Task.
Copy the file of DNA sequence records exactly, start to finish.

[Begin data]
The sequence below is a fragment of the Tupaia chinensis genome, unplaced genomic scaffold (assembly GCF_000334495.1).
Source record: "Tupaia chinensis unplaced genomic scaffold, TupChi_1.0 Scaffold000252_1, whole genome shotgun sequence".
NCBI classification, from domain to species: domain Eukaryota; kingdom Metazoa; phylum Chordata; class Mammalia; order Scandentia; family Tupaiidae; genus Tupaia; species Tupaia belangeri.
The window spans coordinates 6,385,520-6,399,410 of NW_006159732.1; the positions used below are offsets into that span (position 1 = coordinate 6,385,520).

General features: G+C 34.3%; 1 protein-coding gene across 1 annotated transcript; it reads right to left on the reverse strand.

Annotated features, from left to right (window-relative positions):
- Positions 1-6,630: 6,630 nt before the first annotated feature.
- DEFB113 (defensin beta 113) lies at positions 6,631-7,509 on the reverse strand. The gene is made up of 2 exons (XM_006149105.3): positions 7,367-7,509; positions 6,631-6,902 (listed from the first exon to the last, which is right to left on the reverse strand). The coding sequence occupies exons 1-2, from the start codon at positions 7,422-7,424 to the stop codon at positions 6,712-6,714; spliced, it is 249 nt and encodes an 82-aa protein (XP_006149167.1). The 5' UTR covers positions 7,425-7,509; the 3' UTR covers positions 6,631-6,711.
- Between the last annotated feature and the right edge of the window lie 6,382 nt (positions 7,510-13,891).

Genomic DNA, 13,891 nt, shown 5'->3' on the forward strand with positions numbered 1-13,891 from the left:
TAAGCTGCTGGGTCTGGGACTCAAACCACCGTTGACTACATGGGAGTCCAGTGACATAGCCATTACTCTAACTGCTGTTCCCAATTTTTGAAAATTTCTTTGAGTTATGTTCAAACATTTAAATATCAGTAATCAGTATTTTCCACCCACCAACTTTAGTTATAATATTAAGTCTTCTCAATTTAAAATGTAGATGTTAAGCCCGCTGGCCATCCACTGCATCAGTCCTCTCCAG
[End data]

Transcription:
The sequence below is a fragment of the Tupaia chinensis genome, unplaced genomic scaffold (assembly GCF_000334495.1).
Source record: "Tupaia chinensis unplaced genomic scaffold, TupChi_1.0 Scaffold000252_1, whole genome shotgun sequence".
NCBI classification, from domain to species: domain Eukaryota; kingdom Metazoa; phylum Chordata; class Mammalia; order Scandentia; family Tupaiidae; genus Tupaia; species Tupaia belangeri.
The window spans coordinates 6,385,520-6,399,410 of NW_006159732.1; the positions used below are offsets into that span (position 1 = coordinate 6,385,520).

General features: G+C 34.3%; 1 protein-coding gene across 1 annotated transcript; it reads right to left on the reverse strand.

Annotated features, from left to right (window-relative positions):
- Positions 1-6,630: 6,630 nt before the first annotated feature.
- DEFB113 (defensin beta 113) lies at positions 6,631-7,509 on the reverse strand. The gene is made up of 2 exons (XM_006149105.3): positions 7,367-7,509; positions 6,631-6,902 (listed from the first exon to the last, which is right to left on the reverse strand). The coding sequence occupies exons 1-2, from the start codon at positions 7,422-7,424 to the stop codon at positions 6,712-6,714; spliced, it is 249 nt and encodes an 82-aa protein (XP_006149167.1). The 5' UTR covers positions 7,425-7,509; the 3' UTR covers positions 6,631-6,711.
- Between the last annotated feature and the right edge of the window lie 6,382 nt (positions 7,510-13,891).

Genomic DNA, 13,891 nt, shown 5'->3' on the forward strand with positions numbered 1-13,891 from the left:
TAAGCTGCTGGGTCTGGGACTCAAACCACCGTTGACTACATGGGAGTCCAGTGACATAGCCATTACTCTAACTGCTGTTCCCAATTTTTGAAAATTTCTTTGAGTTATGTTCAAACATTTAAATATCAGTAATCAGTATTTTCCACCCACCAACTTTAGTTATAATATTAAGTCTTCTCAATTTAAAATGTAGATGTTAAGCCCGCTGGCCATCCACTGCATCAGTCCTCTCCAG